MAUSER, PETER PAUL: Peter Paul Mauser was born in 1838 and died in 1914. Mauser was a German weapons manufacturer from Oberndorf Germany and industrialist who with his brother Wilhelm Mauser (1834–1882) invented a breech loading rifle and a repeating pistol and rifle. Mauser's impact was truly historic. While some of his original receivers were based on the Dreyse action, was truly basic and one of the first successful metallic cartridge, bolt action rifles. Almost every good original feature of the metallic cartridge, turning bolt action design is attributed to the work of Peter Paul Mauser. He systematically developed his basic design and changed the world of firearms manufacturing forever. Mauser designs and principles for metallic case cartridges and rifle designs are still used in the majority of bolt action or turn-bolt rifles today.
Mauser Model 71 - M1871
The German Mauser Rifle
Manufactured in Danzig in 1875, this was the most important of numerous single shot bolt actions introduced in 1870-71. Germany officially adopted it as the Gewehr in 1871. This is the design of Peter Paul Mauser, a German design genius from Oberndorf and while based on the Dreyse action, was truly basic and one of the first successful metallic cartridge, bolt action rifles.
Almost every good original feature of the metallic cartridge, turning bolt action design, was the work of Peter Paul Mauser. He systematically developed his basic design.
GENERALLY: The I.G. (Infanterie-Gewehr) Mod. 71 German Mauser was the first of what would become literally millions of rifles manufactured to the design of the brothers Paul and Wilhelm Mauser and the first regulation brass cartridge rifle of the German Imperial Army. Almost every good original feature of the metallic cartridge, turning bolt action design, was the work of design genius Peter Paul Mauser who systematically developed his basic design over an extended period of time and, while based on the Dreyse action, was innovative and one of the first successful metallic cartridge, bolt action rifles. During 1870-71 trials with many different rifles took place, with the M1869 Bavarian Werder being Mauser’s chief competitor.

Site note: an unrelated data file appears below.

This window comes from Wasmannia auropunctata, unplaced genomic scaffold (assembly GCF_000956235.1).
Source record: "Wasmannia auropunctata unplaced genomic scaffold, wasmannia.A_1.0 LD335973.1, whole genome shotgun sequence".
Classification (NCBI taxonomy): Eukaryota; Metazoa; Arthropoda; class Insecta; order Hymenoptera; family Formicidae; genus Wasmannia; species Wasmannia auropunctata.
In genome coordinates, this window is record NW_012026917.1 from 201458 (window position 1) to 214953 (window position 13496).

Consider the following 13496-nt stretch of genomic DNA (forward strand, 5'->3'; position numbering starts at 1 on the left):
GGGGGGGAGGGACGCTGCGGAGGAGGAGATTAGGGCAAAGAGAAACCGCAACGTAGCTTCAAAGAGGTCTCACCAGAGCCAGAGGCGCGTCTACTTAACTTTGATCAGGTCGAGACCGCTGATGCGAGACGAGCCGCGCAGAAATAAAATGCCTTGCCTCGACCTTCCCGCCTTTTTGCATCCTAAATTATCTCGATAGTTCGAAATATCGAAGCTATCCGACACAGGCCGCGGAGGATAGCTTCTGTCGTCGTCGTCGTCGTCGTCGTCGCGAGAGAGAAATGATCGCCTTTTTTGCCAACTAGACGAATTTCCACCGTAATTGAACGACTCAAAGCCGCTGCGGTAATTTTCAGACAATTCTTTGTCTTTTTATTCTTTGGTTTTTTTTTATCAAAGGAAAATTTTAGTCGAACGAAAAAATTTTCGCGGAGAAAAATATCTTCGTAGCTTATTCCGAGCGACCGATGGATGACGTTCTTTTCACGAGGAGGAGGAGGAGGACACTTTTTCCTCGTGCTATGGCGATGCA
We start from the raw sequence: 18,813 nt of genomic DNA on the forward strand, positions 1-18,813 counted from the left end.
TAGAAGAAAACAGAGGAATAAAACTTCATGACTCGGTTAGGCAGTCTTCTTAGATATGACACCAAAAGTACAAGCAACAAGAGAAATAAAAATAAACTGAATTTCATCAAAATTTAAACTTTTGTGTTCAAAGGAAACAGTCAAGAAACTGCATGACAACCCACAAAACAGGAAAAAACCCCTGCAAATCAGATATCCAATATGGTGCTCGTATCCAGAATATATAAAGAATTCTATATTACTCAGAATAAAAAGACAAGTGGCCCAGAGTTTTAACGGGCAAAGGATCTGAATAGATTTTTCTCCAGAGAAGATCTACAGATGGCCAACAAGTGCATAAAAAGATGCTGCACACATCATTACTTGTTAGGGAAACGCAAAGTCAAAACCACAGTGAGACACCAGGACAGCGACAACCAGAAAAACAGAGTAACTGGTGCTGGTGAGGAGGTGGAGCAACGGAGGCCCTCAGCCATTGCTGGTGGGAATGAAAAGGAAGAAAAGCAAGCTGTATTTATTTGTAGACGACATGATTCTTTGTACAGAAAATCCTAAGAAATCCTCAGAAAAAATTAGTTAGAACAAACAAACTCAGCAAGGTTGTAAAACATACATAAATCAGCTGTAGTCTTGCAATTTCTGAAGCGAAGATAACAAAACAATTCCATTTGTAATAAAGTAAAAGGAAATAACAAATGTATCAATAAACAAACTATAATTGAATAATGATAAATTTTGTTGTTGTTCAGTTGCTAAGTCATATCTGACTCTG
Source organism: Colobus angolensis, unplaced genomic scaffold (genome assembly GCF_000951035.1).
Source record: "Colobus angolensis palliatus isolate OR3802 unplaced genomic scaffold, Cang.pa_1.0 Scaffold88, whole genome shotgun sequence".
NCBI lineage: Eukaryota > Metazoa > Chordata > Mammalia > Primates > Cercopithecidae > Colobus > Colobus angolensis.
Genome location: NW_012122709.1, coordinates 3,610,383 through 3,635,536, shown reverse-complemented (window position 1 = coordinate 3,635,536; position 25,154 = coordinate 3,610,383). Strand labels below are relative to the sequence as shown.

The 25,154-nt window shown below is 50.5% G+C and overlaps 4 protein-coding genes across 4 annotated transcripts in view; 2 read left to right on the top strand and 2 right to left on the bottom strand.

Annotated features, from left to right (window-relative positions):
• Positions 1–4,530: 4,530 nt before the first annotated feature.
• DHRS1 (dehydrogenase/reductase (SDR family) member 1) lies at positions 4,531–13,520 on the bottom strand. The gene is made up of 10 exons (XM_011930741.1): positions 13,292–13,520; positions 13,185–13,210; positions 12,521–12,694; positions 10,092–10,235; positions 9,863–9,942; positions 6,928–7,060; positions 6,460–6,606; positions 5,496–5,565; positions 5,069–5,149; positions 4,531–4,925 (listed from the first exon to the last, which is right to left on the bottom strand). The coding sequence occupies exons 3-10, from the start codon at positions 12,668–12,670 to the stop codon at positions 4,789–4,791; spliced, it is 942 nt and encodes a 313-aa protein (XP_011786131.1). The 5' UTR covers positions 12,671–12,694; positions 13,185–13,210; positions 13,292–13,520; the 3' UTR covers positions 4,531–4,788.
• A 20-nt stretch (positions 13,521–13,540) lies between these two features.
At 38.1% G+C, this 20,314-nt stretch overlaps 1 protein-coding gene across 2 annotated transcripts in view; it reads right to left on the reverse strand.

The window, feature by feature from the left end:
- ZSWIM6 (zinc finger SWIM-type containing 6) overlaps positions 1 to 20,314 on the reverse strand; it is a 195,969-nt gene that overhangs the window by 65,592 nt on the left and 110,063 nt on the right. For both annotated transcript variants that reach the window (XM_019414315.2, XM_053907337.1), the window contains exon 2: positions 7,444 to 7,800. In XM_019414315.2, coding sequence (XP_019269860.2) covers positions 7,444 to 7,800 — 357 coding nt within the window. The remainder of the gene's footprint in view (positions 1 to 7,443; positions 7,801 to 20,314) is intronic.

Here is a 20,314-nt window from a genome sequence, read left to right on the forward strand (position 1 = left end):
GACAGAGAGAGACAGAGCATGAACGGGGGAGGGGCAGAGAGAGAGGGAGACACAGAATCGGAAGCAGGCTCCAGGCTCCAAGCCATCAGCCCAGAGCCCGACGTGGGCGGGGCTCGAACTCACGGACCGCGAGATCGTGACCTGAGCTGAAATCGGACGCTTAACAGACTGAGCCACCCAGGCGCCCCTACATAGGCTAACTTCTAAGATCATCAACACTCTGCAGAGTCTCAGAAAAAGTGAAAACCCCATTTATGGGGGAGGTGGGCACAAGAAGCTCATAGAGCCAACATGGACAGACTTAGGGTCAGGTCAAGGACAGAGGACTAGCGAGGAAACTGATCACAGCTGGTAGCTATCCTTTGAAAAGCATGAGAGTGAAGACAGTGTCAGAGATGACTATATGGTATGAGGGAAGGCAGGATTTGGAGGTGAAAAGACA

The Mauser was provisionally adopted at the end of 1871 pending the development of an appropriate safety. The now universally recognized "wing" type safety lever on the back of the bolt was developed to fill this requirement and the Mod.71 Mauser was adopted by Germany in early 1872. The Mod.71 Mauser is a rather plain and conventional looking bolt action single shot chambered in typical 11 millimeter. The design is a split bridge, single shot, bolt action developed from the experimental Mauser-Norris of 1868 at the royal Wurttemberg Armory in Oberndorf, and very similar in functioning to the French Chasspot, forerunner of the Mle.1874 French Gras. The action included only a bolt guide rib as its single locking lug, locking forward of the receiving bridge.
Rifles were manufactured in Spandau, in Oberndorf by Mauser, in Erfurt by O.W. Steyr (OEWG), in Danzig and even initially by National Arms and Ammunition Company in Birmingham, England. Additional rifles were also manufactured in Amberg (Bavaria) after conversions of the Bavarian Werders to the M1871 standard were completed (those rifles becoming the M1869 n.M. Bavarian Werder) .
The barrels were finished browned, trigger guard
finished either iron in the white or in bronze, receiver and bolt in
natural white, the butt plate in bronze and remaining hardware fire
PHOTO: The rifle shown is an I.G.Mod.71. (M1871) German Mauser.
DISTINGUISHING CHARACTERISTICS: The left receiver flat is marked I.G. Mod. 71. (Infanterie-Gewehr) in highly Gothic script. There is a Monarch's Cipher which could be F.W. (Fredrik Wilhelm of Prussia), L. for King Ludwig of Bavarian, or W. (for the Wurttemberg Kingdom). The most common varieties seem to be those manufactured in and marked "Spandau" and "Amberg"
MISC. NOTES: Interestingly, the